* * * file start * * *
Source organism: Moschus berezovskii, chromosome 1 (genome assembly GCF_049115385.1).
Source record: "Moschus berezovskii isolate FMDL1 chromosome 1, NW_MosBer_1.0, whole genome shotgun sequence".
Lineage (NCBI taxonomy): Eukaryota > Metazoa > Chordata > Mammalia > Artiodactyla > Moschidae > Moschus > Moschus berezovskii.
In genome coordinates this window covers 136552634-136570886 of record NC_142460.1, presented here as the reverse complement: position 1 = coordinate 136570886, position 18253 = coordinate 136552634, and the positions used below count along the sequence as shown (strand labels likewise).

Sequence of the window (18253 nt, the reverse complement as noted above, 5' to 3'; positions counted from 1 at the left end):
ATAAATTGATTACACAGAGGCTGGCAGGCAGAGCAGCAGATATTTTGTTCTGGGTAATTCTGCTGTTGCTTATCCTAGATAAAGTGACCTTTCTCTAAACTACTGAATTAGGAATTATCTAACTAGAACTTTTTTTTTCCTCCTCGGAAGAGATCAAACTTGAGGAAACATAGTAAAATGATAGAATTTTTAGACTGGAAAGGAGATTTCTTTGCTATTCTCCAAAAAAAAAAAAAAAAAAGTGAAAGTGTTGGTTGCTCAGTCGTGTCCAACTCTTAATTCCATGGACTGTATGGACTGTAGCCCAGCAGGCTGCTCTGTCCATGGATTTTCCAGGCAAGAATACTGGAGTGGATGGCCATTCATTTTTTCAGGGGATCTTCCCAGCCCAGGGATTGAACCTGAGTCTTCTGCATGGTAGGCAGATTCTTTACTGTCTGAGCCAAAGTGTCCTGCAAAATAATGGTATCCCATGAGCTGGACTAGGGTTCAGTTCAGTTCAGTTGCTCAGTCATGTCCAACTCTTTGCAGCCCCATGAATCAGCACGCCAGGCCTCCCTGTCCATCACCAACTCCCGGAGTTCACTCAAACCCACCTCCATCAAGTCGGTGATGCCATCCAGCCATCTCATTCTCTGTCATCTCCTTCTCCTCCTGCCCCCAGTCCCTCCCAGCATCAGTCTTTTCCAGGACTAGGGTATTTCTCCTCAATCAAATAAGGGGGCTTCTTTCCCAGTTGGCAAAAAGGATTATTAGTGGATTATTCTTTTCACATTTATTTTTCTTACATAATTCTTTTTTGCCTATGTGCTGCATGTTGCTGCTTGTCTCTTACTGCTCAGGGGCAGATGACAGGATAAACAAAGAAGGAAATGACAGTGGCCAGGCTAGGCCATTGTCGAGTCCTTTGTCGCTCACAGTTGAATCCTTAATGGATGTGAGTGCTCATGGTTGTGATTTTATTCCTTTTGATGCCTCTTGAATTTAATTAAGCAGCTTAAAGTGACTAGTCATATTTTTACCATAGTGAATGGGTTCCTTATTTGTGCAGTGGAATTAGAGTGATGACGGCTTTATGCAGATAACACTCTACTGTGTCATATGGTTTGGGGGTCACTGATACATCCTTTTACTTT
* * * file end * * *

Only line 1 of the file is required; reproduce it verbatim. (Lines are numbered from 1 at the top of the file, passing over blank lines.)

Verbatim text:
Source organism: Moschus berezovskii, chromosome 1 (genome assembly GCF_049115385.1).